Because of the wicked departure of the Jews from God, he had allowed them to come under the power of a heathen nation. Only a certain limited power was granted the Jews; even the Sanhedrim was not allowed to pronounce final judgment upon any important case which involved the infliction of capital punishment. A people controlled, as were the Jews, by bigotry and superstition, are most cruel and unrelenting. The wisdom of God was displayed in sending his Son to the world at a time when the Roman power held sway. Had the Jewish economy possessed full authority, we should not now have a history of the life and ministry of Christ among men.
The jealous priests and rulers would have quickly made away with so formidable a rival. He would have been stoned to death on the false accusation of breaking the law of God. The Jews put no one to death by crucifixion; that was a Roman method of punishment; there would therefore have been no cross upon Calvary. Prophecy would not then have been fulfilled; for Christ was to be lifted up in the most public manner on the cross, as the serpent was lifted up in the wilderness.
Had the coming of Christ been deferred many years later, until the Jewish power had become still less, prophecy would have failed of its fulfillment; for it would not have been possible for the Jews, with their waning power, to have influenced the Roman authorities to sign the death-warrant of Jesus upon the lying charges presented, and there would have been no cross of Christ erected upon Calvary.
Soon after the Saviour's execution the method of death by crucifixion was abolished. The scenes which took place at the death of Jesus, the inhuman conduct of the people, the supernatural darkness which veiled the earth, and the agony of nature displayed in the rending of the rocks and the flashing of the lightning, struck them with such remorse and terror, that the cross, as an instrument of death, soon fell into disuse. At the destruction of Jerusalem, when mob power again obtained control, crucifixion was again revived for a time, and many crosses stood upon Calvary.
Christ coming at the time and in the manner which he did was a direct and complete fulfillment of prophecy. The evidence of this, given to the world through the testimony of the apostles and that of their contemporaries, is among the strongest proofs of the Christian faith. We were not eye-witnesses of the miracles of Jesus, which attest his divinity; but we have the statements of his disciples who were eye-witnesses of them, and we see by faith through their eyes, and hear through their ears; and our faith with theirs grasps the evidence given.
The apostles accepted Jesus upon the testimony of prophets and righteous men, stretching over a period of many centuries. The Christian world have a full and complete chain of evidence running through both the Old and the New Testament; in the one pointing to a Saviour to come, and in the other fulfilling the conditions of that prophecy. All this is sufficient to establish the faith of those who are willing to believe. The design of God was to leave the race a fair opportunity to develop faith in the power of God, and of his Son, and in the work of the Holy Spirit.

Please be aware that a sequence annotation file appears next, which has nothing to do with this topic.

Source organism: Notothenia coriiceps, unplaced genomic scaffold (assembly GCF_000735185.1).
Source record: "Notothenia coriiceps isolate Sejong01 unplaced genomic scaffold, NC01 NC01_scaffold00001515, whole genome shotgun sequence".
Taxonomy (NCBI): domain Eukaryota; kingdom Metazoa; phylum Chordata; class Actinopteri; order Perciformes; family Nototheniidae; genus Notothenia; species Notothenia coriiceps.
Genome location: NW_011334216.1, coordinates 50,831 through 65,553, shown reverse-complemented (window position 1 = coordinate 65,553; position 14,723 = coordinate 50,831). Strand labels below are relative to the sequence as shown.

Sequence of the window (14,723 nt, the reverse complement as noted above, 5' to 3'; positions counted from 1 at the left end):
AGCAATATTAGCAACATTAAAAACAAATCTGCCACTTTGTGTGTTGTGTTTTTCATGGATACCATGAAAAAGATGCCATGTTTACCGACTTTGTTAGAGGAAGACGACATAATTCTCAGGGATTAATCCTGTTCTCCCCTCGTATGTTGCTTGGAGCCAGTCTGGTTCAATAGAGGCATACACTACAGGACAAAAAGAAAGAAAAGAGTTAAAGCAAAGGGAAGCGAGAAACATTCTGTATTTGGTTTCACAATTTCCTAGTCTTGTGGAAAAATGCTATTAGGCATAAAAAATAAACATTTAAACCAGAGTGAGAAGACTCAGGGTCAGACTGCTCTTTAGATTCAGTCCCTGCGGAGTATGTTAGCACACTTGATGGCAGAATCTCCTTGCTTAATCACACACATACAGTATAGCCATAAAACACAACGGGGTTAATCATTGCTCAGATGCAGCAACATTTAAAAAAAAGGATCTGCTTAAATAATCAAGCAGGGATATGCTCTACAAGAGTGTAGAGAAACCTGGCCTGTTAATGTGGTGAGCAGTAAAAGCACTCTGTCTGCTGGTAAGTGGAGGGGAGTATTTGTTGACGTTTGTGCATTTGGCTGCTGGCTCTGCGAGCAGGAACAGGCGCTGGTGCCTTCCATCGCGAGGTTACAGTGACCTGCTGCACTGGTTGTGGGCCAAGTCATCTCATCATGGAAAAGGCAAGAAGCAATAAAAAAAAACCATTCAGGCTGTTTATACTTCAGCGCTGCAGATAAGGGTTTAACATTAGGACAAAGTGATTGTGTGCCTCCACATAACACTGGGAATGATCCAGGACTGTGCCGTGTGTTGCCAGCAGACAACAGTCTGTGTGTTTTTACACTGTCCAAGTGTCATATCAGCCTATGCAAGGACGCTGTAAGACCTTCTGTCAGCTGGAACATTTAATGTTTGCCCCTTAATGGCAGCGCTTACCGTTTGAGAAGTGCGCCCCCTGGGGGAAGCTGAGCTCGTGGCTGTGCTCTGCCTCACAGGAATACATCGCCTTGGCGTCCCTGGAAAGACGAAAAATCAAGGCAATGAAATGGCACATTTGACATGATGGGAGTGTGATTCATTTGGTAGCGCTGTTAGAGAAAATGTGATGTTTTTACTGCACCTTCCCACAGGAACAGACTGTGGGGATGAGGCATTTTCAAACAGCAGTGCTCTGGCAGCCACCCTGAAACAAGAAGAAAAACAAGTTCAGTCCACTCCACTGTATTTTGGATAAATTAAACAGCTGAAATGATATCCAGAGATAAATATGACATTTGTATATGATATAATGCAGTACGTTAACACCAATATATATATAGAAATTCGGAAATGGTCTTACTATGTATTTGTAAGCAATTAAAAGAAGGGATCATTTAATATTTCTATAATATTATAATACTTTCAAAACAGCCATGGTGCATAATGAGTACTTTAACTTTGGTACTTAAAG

The priests who ministered before the altar had gloomy presentiments as they looked upon the vail, rent by unseen hands from top to bottom, and which there had not been time to replace or to fully repair. The uncovering of the sacred mysteries of the most holy place brought to them a shuddering dread of coming calamity. Many of the officiating priests were deeply convicted of the true character of Jesus; their searching of the prophecies had not been in vain, and after he was raised from the dead they acknowledged him as the Son of God.
During that memorable passover the scenes of the crucifixion were the theme of thought, and the topic of conversation. Hundreds had brought with them to the passover their afflicted relatives and friends, expecting to see Jesus and prevail upon him to heal and save them. Great was their disappointment to find that he was not at the feast; and when they were told that he had been executed as a criminal, their indignation and grief knew no bounds.
The multitudes of sufferers who had come with the expectation of being healed by the Saviour sank under their disappointment. The streets and the temple courts were filled with mourning. The sick were dying for want of the healing touch of Jesus of Nazareth. Physicians were consulted in vain; there was no skill like that of Him who lay in state in Joseph's tomb. The afflicted, who had long looked forward to this time as their only hope of relief, asked in vain for the Healer they had sought.
The revenge which the priests thought would be so sweet had already become bitterness to them. They knew that they were meeting the severe censure of the people; they knew that the very persons whom they had influenced against Jesus were now horrified by their own shameful work. As they witnessed all these proofs of the divine influence of Jesus, they were more afraid of his dead body in the tomb than they had been of him when he was living and among them. The possibility of his coming forth from the sepulcher filled their guilty souls with indescribable terror. They felt that Jesus might at any time stand before them, the accused to become the accuser, the condemned to in turn condemn, the slain to demand justice in the death of his murderers.